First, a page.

It’s very easy to dismiss our daydreams as pure fantasy, and to draw a very firm distinction between the reality of our real life and the fiction of our daydream world. But it’s worth remembering that even though your daydream world only exists in your head, there are aspects of your daydreaming that reflect who you are and affect how you live your life in the real world.
Your relationships with your characters
Your characters are not real (even when you’ve based them on real people), but the way you feel about them is real. Whenever we feel a connection to someone, that feeling is in our head, so it makes no difference whether the person you feel connected to is real or imaginary. The feeling is just the same. So if you feel friendship, love, protection, security or any other emotion when you’re interacting with your characters, don’t dismiss that feeling as not real just because the character isn’t real. The emotions you feel for your characters still cause your body to release mood-related chemicals such as serotonin, dopamine and oxytocin, and those chemicals have very real effects on your body. Don’t deny yourself the benefits of feeling positive emotions by trying to convince yourself that those emotions aren’t real.
Your values and aspirations
Real life is often messy and complicated. We get thrown into situations where priorities conflict, where we have to balance our needs against the needs of the people around us, and where there is no single right answer. In situations like this, it can be difficult to remain connected to what is most important to us. We can be confused about what we really want out of life, because it’s so hard to separate what we want from what we think is realistic or what we think we should want. But in our daydreams we have complete freedom. Our daydreams often reflect what we really want. The plot may be pure fantasy, but the forces that drive us to create that particular plot are the same forces that drive us in our real lives. So, for example, if you daydream about getting together with your celebrity crush and living happily ever after, you may be expressing a desire for a stable and fulfilling romantic relationship. If you daydream about saving the world, you may be expressing a desire to make a difference, or to be recognised for your achievements. Those desires are a part of who you are, and it’s important to acknowledge and express them in both your real life and your daydreams.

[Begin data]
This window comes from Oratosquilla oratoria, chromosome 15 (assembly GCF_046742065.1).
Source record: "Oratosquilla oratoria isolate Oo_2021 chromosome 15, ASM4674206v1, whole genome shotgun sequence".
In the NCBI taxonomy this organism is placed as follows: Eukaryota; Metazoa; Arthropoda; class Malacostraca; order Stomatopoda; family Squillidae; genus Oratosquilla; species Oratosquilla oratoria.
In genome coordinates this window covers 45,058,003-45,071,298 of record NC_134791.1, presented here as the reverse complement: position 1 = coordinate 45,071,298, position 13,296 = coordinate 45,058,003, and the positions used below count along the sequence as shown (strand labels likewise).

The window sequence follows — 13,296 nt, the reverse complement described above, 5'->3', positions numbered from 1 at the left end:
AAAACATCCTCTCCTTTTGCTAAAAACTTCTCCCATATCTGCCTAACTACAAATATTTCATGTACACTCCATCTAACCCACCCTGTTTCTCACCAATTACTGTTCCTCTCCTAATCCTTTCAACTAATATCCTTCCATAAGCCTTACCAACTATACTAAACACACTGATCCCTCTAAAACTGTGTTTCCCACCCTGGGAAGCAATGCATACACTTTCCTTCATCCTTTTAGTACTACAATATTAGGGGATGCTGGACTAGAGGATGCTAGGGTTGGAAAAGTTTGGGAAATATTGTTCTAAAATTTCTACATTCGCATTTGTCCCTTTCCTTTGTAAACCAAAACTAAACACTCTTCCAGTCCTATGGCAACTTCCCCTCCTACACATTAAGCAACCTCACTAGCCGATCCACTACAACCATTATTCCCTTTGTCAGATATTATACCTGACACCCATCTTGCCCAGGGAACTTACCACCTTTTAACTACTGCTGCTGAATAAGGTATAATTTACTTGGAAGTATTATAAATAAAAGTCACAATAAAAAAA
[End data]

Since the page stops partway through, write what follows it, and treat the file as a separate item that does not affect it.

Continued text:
Your alter ego
If you become an idealised version of yourself in your daydreams, it’s easy to fall into the trap of thinking that you could never be that confident, outgoing, attractive person in real life. But have you ever stopped to ask yourself why not? All of the traits that you admire in your alter ego must exist in you in some form, otherwise you wouldn’t be able to adopt them in your daydreams. Often, the problem is that the real world has sent you messages about what is OK and who you should be. Perhaps when you were younger you were criticised or rejected for expressing some aspect of your true nature, so you learned to suppress it and be the person you thought those around you wanted you to be. You learned to put on an act in the real world in order to fit in. But you don’t need to pretend in your daydreams. There you have complete freedom to be yourself without judgement or criticism. So doesn’t it make sense that the daydream you is actually the real you?
So many people dismiss daydreams as “just fantasy”. But our daydreams are so much more than that. They are an integral part of who we are. Yes, of course, we should constantly strive to make our real lives as fulfilling and joyful as we possibly can, but we shouldn’t lose sight of the fact that our daydreams enrich our lives in so many ways. Although the plots and characters are pure fantasy, daydreaming allows us to express ourselves with complete freedom, to explore ideas, to find out who we really are, to do the things that make us happy, to laugh, to connect, to love. Don’t diminish all of that by telling yourself it isn’t real.